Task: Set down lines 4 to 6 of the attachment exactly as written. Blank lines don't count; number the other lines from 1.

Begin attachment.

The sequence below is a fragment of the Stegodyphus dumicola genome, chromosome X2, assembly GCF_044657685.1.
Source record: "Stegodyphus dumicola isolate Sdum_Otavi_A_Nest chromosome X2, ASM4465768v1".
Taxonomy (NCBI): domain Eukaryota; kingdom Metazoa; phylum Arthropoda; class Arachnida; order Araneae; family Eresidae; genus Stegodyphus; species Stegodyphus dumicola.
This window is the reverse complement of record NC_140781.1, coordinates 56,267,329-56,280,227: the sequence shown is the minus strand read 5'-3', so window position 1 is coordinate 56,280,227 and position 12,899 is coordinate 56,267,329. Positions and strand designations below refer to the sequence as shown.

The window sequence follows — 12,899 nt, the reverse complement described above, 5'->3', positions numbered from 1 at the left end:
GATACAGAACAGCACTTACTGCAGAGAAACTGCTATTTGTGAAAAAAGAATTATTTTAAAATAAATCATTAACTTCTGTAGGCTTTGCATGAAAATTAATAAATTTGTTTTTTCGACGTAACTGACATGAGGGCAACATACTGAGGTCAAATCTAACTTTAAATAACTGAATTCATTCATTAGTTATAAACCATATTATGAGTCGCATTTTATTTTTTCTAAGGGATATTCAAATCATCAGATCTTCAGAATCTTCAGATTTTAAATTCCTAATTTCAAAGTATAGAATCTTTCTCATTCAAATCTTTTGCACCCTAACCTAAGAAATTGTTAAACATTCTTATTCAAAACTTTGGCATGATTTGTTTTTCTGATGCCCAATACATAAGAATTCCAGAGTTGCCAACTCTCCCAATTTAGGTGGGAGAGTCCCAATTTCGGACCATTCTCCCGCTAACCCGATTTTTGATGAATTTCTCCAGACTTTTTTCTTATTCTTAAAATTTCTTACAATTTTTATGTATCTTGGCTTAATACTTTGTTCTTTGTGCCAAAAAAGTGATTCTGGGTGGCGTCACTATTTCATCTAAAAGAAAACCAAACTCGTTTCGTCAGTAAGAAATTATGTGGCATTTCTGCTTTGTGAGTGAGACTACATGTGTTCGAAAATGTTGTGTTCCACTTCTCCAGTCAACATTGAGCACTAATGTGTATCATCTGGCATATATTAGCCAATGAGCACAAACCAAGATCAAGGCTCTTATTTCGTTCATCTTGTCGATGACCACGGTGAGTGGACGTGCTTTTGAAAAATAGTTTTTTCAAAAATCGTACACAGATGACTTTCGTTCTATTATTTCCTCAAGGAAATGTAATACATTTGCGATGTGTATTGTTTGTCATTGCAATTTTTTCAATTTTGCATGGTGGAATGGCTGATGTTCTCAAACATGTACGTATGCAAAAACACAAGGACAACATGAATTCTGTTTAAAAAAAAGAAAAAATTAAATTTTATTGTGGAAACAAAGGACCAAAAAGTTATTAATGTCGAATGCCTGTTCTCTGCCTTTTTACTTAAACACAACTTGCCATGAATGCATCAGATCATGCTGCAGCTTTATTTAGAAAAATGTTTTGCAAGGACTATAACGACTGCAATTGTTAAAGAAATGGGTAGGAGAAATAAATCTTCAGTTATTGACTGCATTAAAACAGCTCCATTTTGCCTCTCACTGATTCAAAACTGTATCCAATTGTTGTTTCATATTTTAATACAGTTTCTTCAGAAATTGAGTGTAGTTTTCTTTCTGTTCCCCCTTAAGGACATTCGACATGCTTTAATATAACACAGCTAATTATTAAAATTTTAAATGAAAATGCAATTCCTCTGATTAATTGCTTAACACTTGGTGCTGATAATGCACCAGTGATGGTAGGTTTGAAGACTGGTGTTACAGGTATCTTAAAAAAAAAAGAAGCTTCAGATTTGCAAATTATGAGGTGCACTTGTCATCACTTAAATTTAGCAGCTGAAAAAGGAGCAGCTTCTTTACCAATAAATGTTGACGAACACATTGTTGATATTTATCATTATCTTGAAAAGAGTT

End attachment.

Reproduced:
This window is the reverse complement of record NC_140781.1, coordinates 56,267,329-56,280,227: the sequence shown is the minus strand read 5'-3', so window position 1 is coordinate 56,280,227 and position 12,899 is coordinate 56,267,329. Positions and strand designations below refer to the sequence as shown.

The window sequence follows — 12,899 nt, the reverse complement described above, 5'->3', positions numbered from 1 at the left end:
GATACAGAACAGCACTTACTGCAGAGAAACTGCTATTTGTGAAAAAAGAATTATTTTAAAATAAATCATTAACTTCTGTAGGCTTTGCATGAAAATTAATAAATTTGTTTTTTCGACGTAACTGACATGAGGGCAACATACTGAGGTCAAATCTAACTTTAAATAACTGAATTCATTCATTAGTTATAAACCATATTATGAGTCGCATTTTATTTTTTCTAAGGGATATTCAAATCATCAGATCTTCAGAATCTTCAGATTTTAAATTCCTAATTTCAAAGTATAGAATCTTTCTCATTCAAATCTTTTGCACCCTAACCTAAGAAATTGTTAAACATTCTTATTCAAAACTTTGGCATGATTTGTTTTTCTGATGCCCAATACATAAGAATTCCAGAGTTGCCAACTCTCCCAATTTAGGTGGGAGAGTCCCAATTTCGGACCATTCTCCCGCTAACCCGATTTTTGATGAATTTCTCCAGACTTTTTTCTTATTCTTAAAATTTCTTACAATTTTTATGTATCTTGGCTTAATACTTTGTTCTTTGTGCCAAAAAAGTGATTCTGGGTGGCGTCACTATTTCATCTAAAAGAAAACCAAACTCGTTTCGTCAGTAAGAAATTATGTGGCATTTCTGCTTTGTGAGTGAGACTACATGTGTTCGAAAATGTTGTGTTCCACTTCTCCAGTCAACATTGAGCACTAATGTGTATCATCTGGCATATATTAGCCAATGAGCACAAACCAAGATCAAGGCTCTTATTTCGTTCATCTTGTCGATGACCACGGTGAGTGGACGTGCTTTTGAAAAATAGTTTTTTCAAAAATCGTACACAGATGACTTTCGTTCTATTATTTCCTCAAGGAAATGTAATACATTTGCGATGTGTATTGTTTGTCATTGCAATTTTTTCAATTTTGCATGGTGGAATGGCTGATGTTCTCAAACATGTACGTATGCAAAAACACAAGGACAACATGAATTCTGTTTAAAAAAAAGAAAAAATTAAATTTTATTGTGGAAACAAAGGACCAAAAAGTTATTAATGTCGAATGCCTGTTCTCTGCCTTTTTACTTAAACACAACTTGCCATGAATGCATCAGATCATGCTGCAGCTTTATTTAGAAAAATGTTTTGCAAGGACTATAACGACTGCAATTGTTAAAGAAATGGGTAGGAGAAATAAATCTTCAGTTATTGACTGCATTAAAACAGCTCCATTTTGCCTCTCACTGATTCAAAACTGTATCCAATTGTTGTTTCATATTTTAATACAGTTTCTTCAGAAATTGAGTGTAGTTTTCTTTCTGTTCCCCCTTAAGGACATTCGACATGCTTTAATATAACACAGCTAATTATTAAAATTTTAAATGAAAATGCAATTCCTCTGATTAATTGCTTAACACTTGGTGCTGATAATGCACCAGTGATGGTAGGTTTGAAGACTGGTGTTACAGGTATCTTAAAAAAAAAAGAAGCTTCAGATTTGCAAATTATGAGGTGCACTTGTCATCACTTAAATTTAGCAGCTGAAAAAGGAGCAGCTTCTTTACCAATAAATGTTGACGAACACATTGTTGATATTTATCATTATCTTGAAAAGAGTT